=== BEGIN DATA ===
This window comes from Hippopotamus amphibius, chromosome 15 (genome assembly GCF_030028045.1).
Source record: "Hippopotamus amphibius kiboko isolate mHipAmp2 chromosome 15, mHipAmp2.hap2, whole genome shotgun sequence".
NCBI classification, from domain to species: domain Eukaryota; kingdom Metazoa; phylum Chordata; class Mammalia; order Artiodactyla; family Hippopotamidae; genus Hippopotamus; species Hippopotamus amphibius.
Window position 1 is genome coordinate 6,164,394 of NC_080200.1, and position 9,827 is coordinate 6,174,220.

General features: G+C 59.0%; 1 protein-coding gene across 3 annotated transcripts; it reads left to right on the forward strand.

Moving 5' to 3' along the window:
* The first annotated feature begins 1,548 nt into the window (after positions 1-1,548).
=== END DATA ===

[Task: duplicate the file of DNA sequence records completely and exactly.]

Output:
This window comes from Hippopotamus amphibius, chromosome 15 (genome assembly GCF_030028045.1).
Source record: "Hippopotamus amphibius kiboko isolate mHipAmp2 chromosome 15, mHipAmp2.hap2, whole genome shotgun sequence".
NCBI classification, from domain to species: domain Eukaryota; kingdom Metazoa; phylum Chordata; class Mammalia; order Artiodactyla; family Hippopotamidae; genus Hippopotamus; species Hippopotamus amphibius.
Window position 1 is genome coordinate 6,164,394 of NC_080200.1, and position 9,827 is coordinate 6,174,220.

General features: G+C 59.0%; 1 protein-coding gene across 3 annotated transcripts; it reads left to right on the forward strand.

Moving 5' to 3' along the window:
* The first annotated feature begins 1,548 nt into the window (after positions 1-1,548).